Clinically significant a

Elizabeth A. Jaben, Eapen K. Jacob, Craig Tauscher, Anita D'Souza, William J. Hogan, James R. Stubbs

Research output: Contribution to journalArticlepeer-review

3 Scopus citations


BACKGROUND: Subgroups of the blood group A (ABO) are generally not considered ABO incompatible for hematopoietic progenitor cell (HPC) transplant. CASE REPORT: A 54-year-old female presented for HPC transplantation for acute leukemia. No HLA-matched donor was identified, so she received a peripheral blood stem cell graft from an HLA-mismatched unrelated donor. On pretransplant testing, both the donor and the recipient typed as blood group A. On Day +67 after transplant, the recipient had a transfusion reaction consisting of an increase in temperature, rigors, and shaking chills during infusion of a unit of group A red blood cells (RBCs). A transfusion reaction workup revealed an ABO discrepancy with both anti-A (1+) and anti-B (3+) identified in the patient's serum as well as a positive direct antiglobulin test with monoclonal anti-IgG antisera. Anti-A1 were identified serologically and in an eluate. Hemolysis was clinically significant, requiring blood transfusion. No ABO typing discrepancies were found on pretransplant testing in either the recipient or the donor. DNA sequencing for blood group A subgroups performed after the transfusion reaction on blood collected before the transplant showed the donor to be type A1 and the recipient as A2. Unfortunately, the patient experienced graft failure requiring reconditioning and reinfusion of additional cells from the original HPC donor. On Day +94 after the second transplant, the patient died with severe acute gastrointestinal graft-versus-host disease. CONCLUSION: This report describes a blood group A2 patient who developed an anti-A1 causing clinically significant hemolysis after HPC transplant from an A1 donor.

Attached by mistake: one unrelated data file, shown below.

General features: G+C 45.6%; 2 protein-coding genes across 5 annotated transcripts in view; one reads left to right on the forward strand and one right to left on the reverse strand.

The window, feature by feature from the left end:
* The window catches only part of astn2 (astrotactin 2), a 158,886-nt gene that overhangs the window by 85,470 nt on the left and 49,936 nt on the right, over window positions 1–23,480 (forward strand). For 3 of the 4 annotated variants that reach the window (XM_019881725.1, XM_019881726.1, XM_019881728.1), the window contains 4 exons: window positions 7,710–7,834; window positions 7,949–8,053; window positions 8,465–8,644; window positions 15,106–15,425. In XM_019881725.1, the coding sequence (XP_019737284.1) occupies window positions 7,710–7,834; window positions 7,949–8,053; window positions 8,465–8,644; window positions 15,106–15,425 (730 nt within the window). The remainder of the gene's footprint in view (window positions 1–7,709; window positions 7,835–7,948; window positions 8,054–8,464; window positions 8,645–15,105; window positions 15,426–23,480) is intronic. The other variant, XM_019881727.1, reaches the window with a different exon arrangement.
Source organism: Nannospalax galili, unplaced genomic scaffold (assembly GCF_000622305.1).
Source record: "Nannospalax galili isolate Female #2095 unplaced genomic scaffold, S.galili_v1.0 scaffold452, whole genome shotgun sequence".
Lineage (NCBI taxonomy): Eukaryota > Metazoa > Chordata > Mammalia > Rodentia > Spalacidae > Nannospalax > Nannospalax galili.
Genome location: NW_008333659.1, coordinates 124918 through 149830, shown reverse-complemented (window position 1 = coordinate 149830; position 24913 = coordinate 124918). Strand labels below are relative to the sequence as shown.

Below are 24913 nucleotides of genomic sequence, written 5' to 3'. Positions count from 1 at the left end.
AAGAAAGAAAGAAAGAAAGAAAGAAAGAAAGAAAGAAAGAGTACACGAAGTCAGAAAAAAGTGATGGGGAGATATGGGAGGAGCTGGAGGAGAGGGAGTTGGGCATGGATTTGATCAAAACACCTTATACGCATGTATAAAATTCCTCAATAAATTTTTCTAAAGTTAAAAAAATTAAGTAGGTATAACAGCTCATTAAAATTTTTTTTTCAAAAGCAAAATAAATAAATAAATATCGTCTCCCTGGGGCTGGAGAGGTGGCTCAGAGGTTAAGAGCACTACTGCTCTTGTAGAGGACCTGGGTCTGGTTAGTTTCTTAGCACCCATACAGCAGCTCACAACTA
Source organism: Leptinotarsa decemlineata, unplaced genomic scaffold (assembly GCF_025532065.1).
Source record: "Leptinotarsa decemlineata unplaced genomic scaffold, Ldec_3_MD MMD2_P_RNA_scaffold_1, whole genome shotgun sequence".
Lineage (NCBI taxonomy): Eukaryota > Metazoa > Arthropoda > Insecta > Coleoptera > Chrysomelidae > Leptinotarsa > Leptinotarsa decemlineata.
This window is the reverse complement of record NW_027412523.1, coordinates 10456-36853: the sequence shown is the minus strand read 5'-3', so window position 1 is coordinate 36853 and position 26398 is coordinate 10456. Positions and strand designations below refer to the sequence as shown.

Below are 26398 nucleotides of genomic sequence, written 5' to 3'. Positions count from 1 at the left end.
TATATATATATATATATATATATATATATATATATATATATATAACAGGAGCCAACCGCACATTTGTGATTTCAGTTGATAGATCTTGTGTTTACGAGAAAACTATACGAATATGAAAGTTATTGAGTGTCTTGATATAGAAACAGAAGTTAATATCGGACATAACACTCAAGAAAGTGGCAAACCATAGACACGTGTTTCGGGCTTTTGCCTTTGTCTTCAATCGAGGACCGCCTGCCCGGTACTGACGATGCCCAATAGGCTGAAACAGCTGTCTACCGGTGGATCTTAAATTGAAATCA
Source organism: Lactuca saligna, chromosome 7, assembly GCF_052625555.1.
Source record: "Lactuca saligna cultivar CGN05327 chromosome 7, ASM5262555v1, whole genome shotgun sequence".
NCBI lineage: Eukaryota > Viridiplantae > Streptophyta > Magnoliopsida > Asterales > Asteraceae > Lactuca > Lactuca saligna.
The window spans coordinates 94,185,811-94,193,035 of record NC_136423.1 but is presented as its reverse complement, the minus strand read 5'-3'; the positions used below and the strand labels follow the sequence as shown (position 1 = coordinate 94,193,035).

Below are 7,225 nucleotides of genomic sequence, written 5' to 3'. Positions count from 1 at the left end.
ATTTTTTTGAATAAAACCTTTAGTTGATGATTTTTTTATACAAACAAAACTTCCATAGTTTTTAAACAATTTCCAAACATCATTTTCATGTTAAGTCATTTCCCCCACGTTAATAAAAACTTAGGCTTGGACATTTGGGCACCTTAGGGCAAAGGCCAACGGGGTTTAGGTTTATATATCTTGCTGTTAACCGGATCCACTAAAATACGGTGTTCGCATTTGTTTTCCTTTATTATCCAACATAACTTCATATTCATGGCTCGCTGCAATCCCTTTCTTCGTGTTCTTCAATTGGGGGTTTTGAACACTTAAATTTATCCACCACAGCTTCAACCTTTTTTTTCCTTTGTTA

Original languageEnglish (US)
Pages (from-to)202-205
Number of pages4
Issue number1
StatePublished - Jan 2013

ASJC Scopus subject areas

  • Immunology and Allergy
  • Immunology
  • Hematology


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